Django Rest Framework (DRF) provides built-in exception handling that can be used to handle errors and exceptions in a RESTful API.
However, in some cases, you may need to create a custom exception to handle specific error scenarios.
Here's how you can create a custom exception in DRF.
Creating Custom API Exception
Create a new file in your Django app directory, and name it
exceptions.py. This file will contain all the custom exceptions for your application.
exceptions.py file, create a new class that inherits from
APIException and define any additional attributes or methods that you need for your custom exception.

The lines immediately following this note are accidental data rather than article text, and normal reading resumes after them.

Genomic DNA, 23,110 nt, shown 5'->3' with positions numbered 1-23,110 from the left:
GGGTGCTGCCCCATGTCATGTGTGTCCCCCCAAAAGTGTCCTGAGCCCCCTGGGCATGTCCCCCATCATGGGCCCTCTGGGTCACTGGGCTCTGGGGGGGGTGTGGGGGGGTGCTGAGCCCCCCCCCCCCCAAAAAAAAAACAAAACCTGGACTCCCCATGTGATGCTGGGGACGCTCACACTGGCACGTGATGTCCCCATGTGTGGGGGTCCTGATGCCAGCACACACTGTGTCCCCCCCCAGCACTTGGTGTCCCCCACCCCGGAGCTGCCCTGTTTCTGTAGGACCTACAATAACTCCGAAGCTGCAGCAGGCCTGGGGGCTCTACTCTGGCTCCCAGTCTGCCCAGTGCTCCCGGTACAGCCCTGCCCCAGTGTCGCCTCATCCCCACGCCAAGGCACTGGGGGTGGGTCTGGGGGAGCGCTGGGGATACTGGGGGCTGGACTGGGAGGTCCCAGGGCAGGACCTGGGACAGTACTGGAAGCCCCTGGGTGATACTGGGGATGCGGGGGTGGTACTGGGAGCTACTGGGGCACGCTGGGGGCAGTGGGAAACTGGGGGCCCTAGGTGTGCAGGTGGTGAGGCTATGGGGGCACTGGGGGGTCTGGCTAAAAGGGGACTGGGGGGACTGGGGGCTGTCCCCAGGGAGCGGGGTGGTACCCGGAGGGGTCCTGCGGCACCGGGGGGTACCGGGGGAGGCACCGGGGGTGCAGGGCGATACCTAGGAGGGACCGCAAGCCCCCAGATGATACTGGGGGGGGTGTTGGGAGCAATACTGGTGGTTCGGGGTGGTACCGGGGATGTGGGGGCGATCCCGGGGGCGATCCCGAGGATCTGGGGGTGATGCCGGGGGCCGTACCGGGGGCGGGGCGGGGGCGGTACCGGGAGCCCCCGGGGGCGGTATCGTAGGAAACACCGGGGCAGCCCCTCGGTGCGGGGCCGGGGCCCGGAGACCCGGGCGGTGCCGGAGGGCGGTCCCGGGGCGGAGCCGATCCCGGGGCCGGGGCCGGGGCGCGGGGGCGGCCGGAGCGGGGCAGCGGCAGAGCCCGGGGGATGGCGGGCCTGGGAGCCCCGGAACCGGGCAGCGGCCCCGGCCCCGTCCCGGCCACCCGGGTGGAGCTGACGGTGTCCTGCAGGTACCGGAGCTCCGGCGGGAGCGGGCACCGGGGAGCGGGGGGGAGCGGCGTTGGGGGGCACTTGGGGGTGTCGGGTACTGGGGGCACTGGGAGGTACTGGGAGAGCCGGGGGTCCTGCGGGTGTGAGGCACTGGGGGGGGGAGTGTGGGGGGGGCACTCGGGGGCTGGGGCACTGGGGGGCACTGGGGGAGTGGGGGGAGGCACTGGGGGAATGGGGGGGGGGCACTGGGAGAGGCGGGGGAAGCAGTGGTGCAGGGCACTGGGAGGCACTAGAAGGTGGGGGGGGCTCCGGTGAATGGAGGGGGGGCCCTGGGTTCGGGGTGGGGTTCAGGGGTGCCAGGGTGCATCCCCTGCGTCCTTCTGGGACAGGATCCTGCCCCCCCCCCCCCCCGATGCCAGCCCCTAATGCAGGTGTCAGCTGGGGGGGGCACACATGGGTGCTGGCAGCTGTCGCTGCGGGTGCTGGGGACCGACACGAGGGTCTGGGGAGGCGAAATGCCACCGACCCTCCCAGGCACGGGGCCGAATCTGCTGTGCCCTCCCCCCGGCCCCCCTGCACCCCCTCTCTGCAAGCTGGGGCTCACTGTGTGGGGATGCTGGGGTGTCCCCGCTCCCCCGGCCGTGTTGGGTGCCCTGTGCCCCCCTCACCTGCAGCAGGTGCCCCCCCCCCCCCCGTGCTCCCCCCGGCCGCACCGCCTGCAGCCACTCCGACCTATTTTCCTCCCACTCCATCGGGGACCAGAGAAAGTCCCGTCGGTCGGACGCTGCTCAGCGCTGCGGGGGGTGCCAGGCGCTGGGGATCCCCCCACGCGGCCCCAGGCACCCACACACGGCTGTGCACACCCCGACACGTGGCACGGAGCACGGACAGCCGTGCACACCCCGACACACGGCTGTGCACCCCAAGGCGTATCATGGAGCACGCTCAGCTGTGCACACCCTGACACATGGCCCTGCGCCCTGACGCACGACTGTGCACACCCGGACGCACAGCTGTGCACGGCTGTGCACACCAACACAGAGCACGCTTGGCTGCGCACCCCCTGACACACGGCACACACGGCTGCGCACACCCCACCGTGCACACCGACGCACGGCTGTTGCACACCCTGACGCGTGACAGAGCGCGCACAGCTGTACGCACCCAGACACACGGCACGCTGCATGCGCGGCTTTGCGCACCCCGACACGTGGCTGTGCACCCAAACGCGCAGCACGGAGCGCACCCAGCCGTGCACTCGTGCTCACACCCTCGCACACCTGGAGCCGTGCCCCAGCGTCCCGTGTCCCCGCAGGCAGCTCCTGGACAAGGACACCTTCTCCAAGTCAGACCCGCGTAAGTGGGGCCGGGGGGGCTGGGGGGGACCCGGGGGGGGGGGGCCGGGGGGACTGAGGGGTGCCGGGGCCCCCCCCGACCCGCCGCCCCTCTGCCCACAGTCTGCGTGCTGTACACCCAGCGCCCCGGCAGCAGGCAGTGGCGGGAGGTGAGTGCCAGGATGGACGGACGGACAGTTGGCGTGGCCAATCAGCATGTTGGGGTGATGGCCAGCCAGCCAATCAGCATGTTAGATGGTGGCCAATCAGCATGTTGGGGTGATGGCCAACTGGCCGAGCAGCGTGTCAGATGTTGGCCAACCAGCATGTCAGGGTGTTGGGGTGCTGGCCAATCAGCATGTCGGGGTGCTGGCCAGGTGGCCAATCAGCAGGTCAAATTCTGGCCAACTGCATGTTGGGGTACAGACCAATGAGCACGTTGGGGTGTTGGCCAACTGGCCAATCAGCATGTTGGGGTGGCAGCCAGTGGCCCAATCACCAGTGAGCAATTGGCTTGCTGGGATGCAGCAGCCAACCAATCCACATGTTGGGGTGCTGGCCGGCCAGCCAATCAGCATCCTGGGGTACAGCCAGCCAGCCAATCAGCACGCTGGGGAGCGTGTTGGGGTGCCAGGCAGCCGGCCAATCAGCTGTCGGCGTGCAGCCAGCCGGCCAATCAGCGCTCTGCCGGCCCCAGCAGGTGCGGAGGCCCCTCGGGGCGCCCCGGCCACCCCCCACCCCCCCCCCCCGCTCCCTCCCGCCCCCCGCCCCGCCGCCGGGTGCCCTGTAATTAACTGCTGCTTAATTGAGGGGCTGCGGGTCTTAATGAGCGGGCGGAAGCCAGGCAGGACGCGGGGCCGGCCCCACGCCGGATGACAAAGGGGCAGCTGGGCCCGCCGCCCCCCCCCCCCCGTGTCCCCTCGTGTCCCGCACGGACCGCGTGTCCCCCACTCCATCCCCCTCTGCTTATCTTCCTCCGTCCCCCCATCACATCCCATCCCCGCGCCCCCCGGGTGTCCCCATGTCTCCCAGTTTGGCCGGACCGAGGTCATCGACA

For example, you might add a custom error code or message.
Now you can use this custom exception in views or serializers, for example:
from rest_framework.exceptions import APIException class CustomException(APIException): status_code = 404 default_detail = 'Custom exception occurred.
from .exceptions import CustomException class MyView(APIView): def get(self, request, *args, **kwargs): if not some_condition: raise CustomException
It's important to note that you should only raise custom exceptions when the error is something that the client can do something about, for example when the client has provided invalid input or an unauthorized request.
If the error is a server-side issue, such as a database connection error, it's best to use the built-in exception handling provided by DRF or Django.
Custom exception handling can be a powerful tool when used correctly in a Django Rest Framework project. With it, you can provide more detailed and helpful error messages to your API clients and improve the overall user experience of your API.